Editor’s Note: Rabbi Yehuda Amital was born in Romania in 1924. The Nazis sent 19-year-old Yehuda to a labor camp and the rest of his family to Auschwitz, where they were all killed. Liberated by the Soviet Army in late 1944, Yehuda made aliyah to Israel, where he studied at the Hebron Yeshiva, receiving semicha from Rabbi Isser Zalman Meltzer, whose granddaughter he married.
Having served with the Haganah and later the Israel Defense Forces, Rabbi Amital was instrumental in the formation of the hesder yeshivot, which combine military service with Torah study. The founder of Yeshivat Har Etzion and the Meimad Party, Rabbi Amital died in 2010 at the age of 85.
With October 6 marking the 40th anniversary of the outbreak of the Yom Kippur War, the following account of Rabbi Amital’s activities during and following that period is both timely and inspiring.
During the Yom Kippur War and its immediate aftermath, Rav Amital would travel from base to base, visiting his students. His frequent visits brought him into close contact with senior IDF commanders, and soon after the war he was asked by the upper command echelons of the IDF to be the rabbinic liaison between the army and the hesder yeshivot. The military even allowed him unfettered entry, in uniform, into IDF camps.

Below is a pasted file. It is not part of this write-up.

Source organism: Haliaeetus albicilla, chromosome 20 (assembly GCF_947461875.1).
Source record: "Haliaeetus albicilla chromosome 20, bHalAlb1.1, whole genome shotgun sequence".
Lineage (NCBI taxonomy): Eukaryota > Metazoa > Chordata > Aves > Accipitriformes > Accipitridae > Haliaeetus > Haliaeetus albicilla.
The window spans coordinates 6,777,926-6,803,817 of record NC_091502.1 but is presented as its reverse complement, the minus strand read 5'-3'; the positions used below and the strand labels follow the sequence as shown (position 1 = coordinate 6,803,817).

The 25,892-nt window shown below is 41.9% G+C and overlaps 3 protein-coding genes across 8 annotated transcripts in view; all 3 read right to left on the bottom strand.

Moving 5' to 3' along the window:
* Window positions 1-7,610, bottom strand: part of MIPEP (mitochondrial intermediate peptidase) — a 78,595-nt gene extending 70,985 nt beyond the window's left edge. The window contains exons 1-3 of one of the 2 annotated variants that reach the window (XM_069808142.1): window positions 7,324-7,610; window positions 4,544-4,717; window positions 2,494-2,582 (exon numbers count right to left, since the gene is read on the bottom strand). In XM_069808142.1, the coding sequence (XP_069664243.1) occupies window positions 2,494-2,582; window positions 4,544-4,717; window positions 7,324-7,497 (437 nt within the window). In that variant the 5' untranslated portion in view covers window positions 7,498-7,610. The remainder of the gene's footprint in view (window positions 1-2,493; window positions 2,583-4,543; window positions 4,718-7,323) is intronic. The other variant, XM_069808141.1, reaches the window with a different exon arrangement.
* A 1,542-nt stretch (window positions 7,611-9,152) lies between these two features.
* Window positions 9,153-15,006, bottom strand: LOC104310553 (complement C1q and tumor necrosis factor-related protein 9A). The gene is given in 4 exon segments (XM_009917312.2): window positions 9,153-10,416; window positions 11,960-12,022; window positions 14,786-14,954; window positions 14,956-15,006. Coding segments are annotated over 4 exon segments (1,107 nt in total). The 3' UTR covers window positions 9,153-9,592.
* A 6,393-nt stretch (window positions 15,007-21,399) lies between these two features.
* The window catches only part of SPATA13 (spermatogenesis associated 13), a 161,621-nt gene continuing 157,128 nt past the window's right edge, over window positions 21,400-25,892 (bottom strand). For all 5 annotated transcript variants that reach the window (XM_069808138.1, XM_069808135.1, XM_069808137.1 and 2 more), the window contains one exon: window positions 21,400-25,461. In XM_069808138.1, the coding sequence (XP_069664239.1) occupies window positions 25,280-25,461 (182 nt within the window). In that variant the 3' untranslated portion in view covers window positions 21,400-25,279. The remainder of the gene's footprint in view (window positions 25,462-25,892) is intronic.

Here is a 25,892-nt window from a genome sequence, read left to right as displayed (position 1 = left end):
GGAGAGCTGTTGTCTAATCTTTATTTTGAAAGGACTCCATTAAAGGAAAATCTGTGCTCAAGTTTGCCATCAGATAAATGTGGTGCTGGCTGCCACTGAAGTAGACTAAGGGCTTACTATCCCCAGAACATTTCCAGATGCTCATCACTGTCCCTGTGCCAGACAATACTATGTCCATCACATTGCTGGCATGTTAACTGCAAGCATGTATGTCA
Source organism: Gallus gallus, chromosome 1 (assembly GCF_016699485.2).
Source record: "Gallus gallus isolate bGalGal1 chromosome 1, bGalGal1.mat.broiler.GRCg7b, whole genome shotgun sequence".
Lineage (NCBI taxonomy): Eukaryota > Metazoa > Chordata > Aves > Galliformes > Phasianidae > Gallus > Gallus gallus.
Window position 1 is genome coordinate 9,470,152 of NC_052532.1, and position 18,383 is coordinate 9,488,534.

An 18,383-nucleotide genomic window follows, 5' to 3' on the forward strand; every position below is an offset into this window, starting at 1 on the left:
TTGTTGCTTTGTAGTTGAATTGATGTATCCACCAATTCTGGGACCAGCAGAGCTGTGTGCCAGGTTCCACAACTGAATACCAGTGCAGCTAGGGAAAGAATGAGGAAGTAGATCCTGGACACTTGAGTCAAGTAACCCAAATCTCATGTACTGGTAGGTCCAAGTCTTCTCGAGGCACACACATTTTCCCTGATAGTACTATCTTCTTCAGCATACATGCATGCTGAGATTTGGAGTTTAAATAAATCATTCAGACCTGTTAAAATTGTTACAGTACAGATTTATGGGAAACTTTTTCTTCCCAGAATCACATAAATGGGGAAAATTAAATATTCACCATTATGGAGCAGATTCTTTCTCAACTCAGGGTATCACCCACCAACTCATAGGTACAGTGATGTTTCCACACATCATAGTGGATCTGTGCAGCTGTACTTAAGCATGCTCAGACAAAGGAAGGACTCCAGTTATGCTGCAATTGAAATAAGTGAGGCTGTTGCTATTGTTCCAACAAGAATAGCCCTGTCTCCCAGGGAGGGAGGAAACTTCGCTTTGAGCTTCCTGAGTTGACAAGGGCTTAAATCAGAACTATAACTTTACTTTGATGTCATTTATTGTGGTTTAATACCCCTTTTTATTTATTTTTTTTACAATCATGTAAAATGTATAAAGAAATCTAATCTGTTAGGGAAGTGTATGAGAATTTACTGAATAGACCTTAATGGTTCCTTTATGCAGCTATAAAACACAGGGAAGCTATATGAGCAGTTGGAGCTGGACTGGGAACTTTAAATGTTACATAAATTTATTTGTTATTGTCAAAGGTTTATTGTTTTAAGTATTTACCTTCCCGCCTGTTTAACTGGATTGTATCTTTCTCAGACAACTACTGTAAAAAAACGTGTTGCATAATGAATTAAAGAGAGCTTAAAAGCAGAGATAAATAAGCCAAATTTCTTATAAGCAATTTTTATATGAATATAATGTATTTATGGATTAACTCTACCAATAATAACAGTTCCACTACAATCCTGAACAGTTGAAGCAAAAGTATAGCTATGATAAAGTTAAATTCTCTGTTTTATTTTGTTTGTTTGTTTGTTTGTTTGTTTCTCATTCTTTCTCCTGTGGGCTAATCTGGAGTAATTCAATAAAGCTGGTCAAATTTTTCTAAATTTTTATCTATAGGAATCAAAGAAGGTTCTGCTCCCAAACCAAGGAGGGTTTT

In the context of this role, Rav Amital often met with General Staff officers, especially the heads of the Manpower Directorate, whose role included responsibility for the military service of hesder students. Rav Amital developed warm relationships with nearly all of them.
After the Yom Kippur War, the IDF viewed hesder students as a significant pool from which to replenish the battalions depleted by the war. The many hesder students who took part in combat made a very positive impression on the chain of command, and the army began pressuring them to extend their military service and to become commanders and officers, an option that until then had not been available to hesder students. The military brass agreed to open an officers’ course, shorter than the regular officers’ course, especially for hesder students.
Rav Amital was instrumental in creating the special course for yeshiva boys. During his military service, R. Yehoshua Ben-Meir, founder and rosh yeshiva of the Shvut Yisrael hesder yeshiva in Efrat, got to know the commander of the IDF Armored Corps, General Moshe “Musa” Peled. Rav Ben-Meir described how Peled was angry with him for introducing him first to rabbis who opposed opening the officers’ course for hesder students and not immediately to Rav Amital, whom he discovered to be “an amazing Jew.”
Over the years, Peled and Rav Amital developed a deep and meaningful relationship. In December 1978, the day before completing his task as commander of the Armored Corps, he wrote to Rav Amital: “I received a lot of help from you – more than you can imagine: spirit, faith, tenacity, friendship, and love of the people and the land…”